Tech viewpoint on tech democratisation
A view from Louise Richardson

Tech viewpoint on tech democratisation

Forgive the reference to Mad Men, but a sub-plot in this final series prompted a then-versus-now train of thought.

Just like Sterling Cooper & Partners installed their computer in a prominent space, current-day agencies are reconfiguring how they work to embrace the technology and data-driven world. As much as I enjoyed the parallel between late-60s advertising and now, it struck me that the era of change we are living through is markedly more exciting than then.

Tech in 2014 is staggeringly powerful and accessible: processing speeds are more than 3,500 times greater than in 1970. Moreover, the potential of SC&P’s computer is controlled by the few who know how to operate it (kicking out creative to make room for it is a nice metaphor). Jump to today, when technology seeks to be collaborative and intuitive, and when agencies are encouraging their people to bring tech and data into every department, both at the strategic and delivery ends of the process.

At Mindshare’s Huddle event, this democratisation of technology was everywhere. Out of 200 "Huddles", more than half had tech and data as their start point. Many were looking at the opportunities for tech disruption across all media and saw everyone – from planners to data scientists, strategists to buyers – experimenting with tech that will allow us to create new brand experiences. I particularly love the variety of access points to technology on offer: in virtual reality alone, we had the glitz and gadgetry of Oculus Rift and the DIY approach of Google Cardboard.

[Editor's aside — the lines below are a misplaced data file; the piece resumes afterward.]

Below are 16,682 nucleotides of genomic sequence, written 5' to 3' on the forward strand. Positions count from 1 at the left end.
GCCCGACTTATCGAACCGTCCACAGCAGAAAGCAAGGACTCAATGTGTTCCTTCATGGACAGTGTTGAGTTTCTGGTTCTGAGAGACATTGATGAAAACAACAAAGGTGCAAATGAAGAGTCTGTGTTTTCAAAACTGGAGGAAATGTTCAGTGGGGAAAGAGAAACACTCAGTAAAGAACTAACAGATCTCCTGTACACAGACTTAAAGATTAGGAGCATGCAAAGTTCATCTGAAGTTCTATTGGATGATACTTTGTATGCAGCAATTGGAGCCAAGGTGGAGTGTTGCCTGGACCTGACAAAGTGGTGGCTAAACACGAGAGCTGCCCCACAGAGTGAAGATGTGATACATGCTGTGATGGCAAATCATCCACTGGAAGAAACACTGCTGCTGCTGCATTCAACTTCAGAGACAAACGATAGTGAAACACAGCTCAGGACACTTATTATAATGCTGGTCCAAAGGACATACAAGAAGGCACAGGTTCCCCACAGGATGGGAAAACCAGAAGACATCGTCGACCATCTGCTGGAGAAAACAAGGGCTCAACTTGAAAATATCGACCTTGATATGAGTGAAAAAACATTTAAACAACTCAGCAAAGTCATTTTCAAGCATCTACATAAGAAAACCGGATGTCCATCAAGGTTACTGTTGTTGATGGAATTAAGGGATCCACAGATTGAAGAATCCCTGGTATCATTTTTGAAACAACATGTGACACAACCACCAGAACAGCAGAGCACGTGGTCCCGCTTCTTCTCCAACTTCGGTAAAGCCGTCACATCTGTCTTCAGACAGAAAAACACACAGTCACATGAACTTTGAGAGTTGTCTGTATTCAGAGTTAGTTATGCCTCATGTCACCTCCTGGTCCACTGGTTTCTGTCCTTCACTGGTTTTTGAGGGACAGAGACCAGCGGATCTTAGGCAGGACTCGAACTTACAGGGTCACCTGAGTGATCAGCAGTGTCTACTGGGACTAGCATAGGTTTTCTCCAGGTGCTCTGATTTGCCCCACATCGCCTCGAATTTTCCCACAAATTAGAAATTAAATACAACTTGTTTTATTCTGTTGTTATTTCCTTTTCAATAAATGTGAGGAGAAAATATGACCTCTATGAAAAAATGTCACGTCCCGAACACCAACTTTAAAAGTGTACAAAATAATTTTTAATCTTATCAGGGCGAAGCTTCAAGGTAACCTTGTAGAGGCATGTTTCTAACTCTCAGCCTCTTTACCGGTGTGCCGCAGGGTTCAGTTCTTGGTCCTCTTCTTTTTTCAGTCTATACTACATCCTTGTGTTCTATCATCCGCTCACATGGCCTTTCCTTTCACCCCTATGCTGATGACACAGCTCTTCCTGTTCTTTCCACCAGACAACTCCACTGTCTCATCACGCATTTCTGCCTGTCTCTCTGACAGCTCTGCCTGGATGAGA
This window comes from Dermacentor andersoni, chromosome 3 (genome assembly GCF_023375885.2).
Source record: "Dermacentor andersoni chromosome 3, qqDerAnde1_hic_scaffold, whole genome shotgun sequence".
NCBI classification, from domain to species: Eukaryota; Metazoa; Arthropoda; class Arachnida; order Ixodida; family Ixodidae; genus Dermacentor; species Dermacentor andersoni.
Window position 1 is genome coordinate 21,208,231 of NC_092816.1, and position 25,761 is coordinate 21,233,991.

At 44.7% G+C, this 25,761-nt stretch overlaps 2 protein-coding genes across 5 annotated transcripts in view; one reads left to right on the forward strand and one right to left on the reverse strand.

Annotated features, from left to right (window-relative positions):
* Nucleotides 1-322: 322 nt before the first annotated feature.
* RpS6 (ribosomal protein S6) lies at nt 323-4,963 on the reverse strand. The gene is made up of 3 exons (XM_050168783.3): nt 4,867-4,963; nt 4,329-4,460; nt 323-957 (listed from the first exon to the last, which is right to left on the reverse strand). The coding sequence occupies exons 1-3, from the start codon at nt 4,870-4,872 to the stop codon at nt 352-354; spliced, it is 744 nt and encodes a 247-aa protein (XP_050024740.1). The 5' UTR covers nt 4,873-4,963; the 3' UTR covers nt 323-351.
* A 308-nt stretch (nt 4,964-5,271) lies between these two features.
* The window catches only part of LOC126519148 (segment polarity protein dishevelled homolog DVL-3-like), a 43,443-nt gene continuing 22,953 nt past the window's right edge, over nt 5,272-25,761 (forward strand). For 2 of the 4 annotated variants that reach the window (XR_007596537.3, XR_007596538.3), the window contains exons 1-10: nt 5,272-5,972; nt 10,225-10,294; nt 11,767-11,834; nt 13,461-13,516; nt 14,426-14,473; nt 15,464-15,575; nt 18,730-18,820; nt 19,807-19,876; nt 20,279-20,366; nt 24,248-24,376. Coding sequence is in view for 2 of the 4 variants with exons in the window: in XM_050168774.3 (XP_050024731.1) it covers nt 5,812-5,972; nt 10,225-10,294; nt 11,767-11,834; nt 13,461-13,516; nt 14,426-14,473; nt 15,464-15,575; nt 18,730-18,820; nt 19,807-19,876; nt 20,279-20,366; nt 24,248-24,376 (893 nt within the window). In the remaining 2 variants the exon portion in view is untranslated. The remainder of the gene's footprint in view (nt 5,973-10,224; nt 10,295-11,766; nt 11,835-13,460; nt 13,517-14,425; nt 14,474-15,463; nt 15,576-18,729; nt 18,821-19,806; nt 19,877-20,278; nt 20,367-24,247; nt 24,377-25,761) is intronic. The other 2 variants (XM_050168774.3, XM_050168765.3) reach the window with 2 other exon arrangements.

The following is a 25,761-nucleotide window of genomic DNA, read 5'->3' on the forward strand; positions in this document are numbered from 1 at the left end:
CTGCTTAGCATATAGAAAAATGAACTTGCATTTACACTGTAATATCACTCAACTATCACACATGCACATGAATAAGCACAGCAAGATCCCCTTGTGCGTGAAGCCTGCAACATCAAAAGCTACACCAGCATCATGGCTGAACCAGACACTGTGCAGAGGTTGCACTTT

In Mad Men, tech shuts the ideas people out, but everyone at Huddle was clamouring to access it

In Mad Men, technology shuts the ideas people out, but everyone at Huddle – clients, media partners, start-ups, tech engineers and people from every department of the agency – was clamouring to access it. And it showed anyone can have a tech idea and work to make it happen.

So many of the Huddles had doing good at their heart, with mini-hacks on a range of issues close to Huddlers and the brands we represent, including collaborations we will make reality. For example, a hack including people from Mindshare, the Department for Business, Innovation and Skills, and Talent Cupboard designed an app to help teenagers take control of their online identities that we are now looking to fund. Perhaps the most exciting output was from the hack bringing together Huddlers and the disability charity Scope with Mick Ebeling from the Cannes Lions Titanium-winner Not Impossible Labs, who collaborated on a plan to reinvent the wheelchair – with brands supporting and taking part in the process.

All this excitement around using tech shows that, while the computer’s arrival at SC&P signalled the beginning of the computer age, it is only now – with everyone in the same room – that our industry is truly embracing tech and its place in our world.

Louise Richardson is the director of marketing at Mindshare UK